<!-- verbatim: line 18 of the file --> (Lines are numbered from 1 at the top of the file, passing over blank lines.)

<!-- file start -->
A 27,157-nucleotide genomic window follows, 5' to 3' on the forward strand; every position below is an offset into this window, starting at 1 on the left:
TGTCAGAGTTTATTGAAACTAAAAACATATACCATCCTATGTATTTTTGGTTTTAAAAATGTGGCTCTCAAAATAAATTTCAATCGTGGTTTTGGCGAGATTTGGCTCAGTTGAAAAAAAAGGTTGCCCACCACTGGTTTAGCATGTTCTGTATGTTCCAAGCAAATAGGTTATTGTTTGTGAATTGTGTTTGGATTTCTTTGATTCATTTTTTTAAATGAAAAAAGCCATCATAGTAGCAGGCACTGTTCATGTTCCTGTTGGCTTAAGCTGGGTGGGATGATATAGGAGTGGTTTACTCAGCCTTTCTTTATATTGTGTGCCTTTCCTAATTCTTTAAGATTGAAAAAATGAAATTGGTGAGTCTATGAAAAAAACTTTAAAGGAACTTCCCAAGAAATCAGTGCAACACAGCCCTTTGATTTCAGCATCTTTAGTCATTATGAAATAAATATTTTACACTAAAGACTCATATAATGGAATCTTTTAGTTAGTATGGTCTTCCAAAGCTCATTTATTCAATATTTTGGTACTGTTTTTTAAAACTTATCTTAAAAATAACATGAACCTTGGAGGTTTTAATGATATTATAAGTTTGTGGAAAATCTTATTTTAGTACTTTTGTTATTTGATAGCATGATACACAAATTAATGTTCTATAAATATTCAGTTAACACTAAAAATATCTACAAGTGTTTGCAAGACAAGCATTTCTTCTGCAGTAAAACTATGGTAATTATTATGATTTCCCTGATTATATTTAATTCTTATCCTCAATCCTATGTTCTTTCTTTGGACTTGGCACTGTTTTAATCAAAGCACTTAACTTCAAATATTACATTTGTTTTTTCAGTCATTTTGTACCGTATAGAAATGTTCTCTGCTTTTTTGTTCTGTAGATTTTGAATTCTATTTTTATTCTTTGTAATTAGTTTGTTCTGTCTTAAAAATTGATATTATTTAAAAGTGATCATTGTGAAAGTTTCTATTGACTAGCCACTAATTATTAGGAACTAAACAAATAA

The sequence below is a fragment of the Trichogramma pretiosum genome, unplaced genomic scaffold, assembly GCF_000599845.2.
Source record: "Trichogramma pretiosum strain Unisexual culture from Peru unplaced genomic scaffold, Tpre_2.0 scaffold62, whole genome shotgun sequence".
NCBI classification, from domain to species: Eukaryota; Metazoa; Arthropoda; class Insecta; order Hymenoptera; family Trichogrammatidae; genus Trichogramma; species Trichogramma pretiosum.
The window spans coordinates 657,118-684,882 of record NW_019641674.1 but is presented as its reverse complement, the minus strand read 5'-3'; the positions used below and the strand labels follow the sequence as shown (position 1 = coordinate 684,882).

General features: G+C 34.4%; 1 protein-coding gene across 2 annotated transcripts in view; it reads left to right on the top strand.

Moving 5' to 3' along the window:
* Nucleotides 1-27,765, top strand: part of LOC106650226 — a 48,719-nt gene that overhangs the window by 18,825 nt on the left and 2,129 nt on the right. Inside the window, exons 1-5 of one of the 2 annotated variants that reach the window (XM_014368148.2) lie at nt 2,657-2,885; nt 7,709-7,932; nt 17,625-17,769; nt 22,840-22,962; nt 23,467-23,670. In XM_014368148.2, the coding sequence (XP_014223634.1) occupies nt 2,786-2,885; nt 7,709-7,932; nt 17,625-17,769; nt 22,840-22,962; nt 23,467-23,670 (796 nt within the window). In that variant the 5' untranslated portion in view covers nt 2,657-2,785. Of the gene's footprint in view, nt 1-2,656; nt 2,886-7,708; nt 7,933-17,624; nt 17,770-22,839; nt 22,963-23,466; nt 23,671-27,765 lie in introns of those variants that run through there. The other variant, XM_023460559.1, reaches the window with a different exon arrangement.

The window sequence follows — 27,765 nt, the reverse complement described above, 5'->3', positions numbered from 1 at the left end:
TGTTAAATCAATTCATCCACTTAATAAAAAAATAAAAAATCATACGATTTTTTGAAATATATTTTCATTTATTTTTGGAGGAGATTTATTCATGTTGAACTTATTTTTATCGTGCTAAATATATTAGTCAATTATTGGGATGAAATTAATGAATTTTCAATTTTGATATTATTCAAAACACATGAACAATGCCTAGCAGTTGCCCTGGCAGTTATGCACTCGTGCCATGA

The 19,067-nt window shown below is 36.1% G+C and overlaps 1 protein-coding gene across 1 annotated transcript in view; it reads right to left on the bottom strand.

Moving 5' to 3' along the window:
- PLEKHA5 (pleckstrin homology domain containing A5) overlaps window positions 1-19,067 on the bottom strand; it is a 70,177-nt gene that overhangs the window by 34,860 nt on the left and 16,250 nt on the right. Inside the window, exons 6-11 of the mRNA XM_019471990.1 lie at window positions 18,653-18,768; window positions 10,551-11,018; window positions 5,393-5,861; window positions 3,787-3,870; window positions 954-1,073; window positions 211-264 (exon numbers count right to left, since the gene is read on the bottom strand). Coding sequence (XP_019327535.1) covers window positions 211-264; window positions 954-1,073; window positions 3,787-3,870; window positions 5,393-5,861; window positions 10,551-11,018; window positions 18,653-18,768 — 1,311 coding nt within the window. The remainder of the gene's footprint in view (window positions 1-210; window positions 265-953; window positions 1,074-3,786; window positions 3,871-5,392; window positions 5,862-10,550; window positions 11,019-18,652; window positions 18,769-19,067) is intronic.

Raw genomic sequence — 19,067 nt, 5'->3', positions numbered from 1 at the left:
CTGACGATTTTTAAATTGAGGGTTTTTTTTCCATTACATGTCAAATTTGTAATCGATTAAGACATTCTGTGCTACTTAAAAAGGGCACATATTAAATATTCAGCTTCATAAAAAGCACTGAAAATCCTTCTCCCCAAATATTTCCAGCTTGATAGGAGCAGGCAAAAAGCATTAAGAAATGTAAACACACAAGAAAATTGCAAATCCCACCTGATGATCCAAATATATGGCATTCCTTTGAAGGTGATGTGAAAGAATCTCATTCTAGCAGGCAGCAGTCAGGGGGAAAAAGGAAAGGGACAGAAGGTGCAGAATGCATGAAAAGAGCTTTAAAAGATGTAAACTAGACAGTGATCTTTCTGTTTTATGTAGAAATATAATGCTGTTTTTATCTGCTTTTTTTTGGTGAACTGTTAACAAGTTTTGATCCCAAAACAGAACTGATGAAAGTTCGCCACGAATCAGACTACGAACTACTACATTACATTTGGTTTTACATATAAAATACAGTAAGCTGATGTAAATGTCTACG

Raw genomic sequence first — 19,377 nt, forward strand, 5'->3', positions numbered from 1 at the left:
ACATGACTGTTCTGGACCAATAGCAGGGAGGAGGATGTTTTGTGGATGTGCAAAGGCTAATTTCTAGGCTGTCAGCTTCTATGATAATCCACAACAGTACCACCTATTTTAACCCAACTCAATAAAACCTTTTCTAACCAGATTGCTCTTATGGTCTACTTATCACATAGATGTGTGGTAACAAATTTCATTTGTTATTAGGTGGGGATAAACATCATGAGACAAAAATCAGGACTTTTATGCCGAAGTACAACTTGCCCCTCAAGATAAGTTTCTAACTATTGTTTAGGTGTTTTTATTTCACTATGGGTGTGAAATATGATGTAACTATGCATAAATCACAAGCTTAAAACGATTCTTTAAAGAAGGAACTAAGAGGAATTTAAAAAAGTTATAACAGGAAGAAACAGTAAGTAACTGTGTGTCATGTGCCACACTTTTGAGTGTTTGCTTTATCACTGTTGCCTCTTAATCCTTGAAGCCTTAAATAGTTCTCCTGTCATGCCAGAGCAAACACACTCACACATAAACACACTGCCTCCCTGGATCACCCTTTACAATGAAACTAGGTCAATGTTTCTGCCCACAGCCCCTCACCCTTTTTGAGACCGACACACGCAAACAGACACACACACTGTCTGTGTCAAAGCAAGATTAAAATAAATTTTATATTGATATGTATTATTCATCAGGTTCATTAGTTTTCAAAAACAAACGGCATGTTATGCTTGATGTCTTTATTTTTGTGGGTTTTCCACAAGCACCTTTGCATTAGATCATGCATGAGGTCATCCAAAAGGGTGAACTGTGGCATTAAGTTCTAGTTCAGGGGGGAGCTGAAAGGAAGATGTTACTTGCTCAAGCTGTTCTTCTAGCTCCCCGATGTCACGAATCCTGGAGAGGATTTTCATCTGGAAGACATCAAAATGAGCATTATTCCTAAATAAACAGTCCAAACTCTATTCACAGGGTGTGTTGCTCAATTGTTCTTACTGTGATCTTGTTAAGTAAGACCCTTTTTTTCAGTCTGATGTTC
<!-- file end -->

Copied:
ACATGACTGTTCTGGACCAATAGCAGGGAGGAGGATGTTTTGTGGATGTGCAAAGGCTAATTTCTAGGCTGTCAGCTTCTATGATAATCCACAACAGTACCACCTATTTTAACCCAACTCAATAAAACCTTTTCTAACCAGATTGCTCTTATGGTCTACTTATCACATAGATGTGTGGTAACAAATTTCATTTGTTATTAGGTGGGGATAAACATCATGAGACAAAAATCAGGACTTTTATGCCGAAGTACAACTTGCCCCTCAAGATAAGTTTCTAACTATTGTTTAGGTGTTTTTATTTCACTATGGGTGTGAAATATGATGTAACTATGCATAAATCACAAGCTTAAAACGATTCTTTAAAGAAGGAACTAAGAGGAATTTAAAAAAGTTATAACAGGAAGAAACAGTAAGTAACTGTGTGTCATGTGCCACACTTTTGAGTGTTTGCTTTATCACTGTTGCCTCTTAATCCTTGAAGCCTTAAATAGTTCTCCTGTCATGCCAGAGCAAACACACTCACACATAAACACACTGCCTCCCTGGATCACCCTTTACAATGAAACTAGGTCAATGTTTCTGCCCACAGCCCCTCACCCTTTTTGAGACCGACACACGCAAACAGACACACACACTGTCTGTGTCAAAGCAAGATTAAAATAAATTTTATATTGATATGTATTATTCATCAGGTTCATTAGTTTTCAAAAACAAACGGCATGTTATGCTTGATGTCTTTATTTTTGTGGGTTTTCCACAAGCACCTTTGCATTAGATCATGCATGAGGTCATCCAAAAGGGTGAACTGTGGCATTAAGTTCTAGTTCAGGGGGGAGCTGAAAGGAAGATGTTACTTGCTCAAGCTGTTCTTCTAGCTCCCCGATGTCACGAATCCTGGAGAGGATTTTCATCTGGAAGACATCAAAATGAGCATTATTCCTAAATAAACAGTCCAAACTCTATTCACAGGGTGTGTTGCTCAATTGTTCTTACTGTGATCTTGTTAAGTAAGACCCTTTTTTTCAGTCTGATGTTC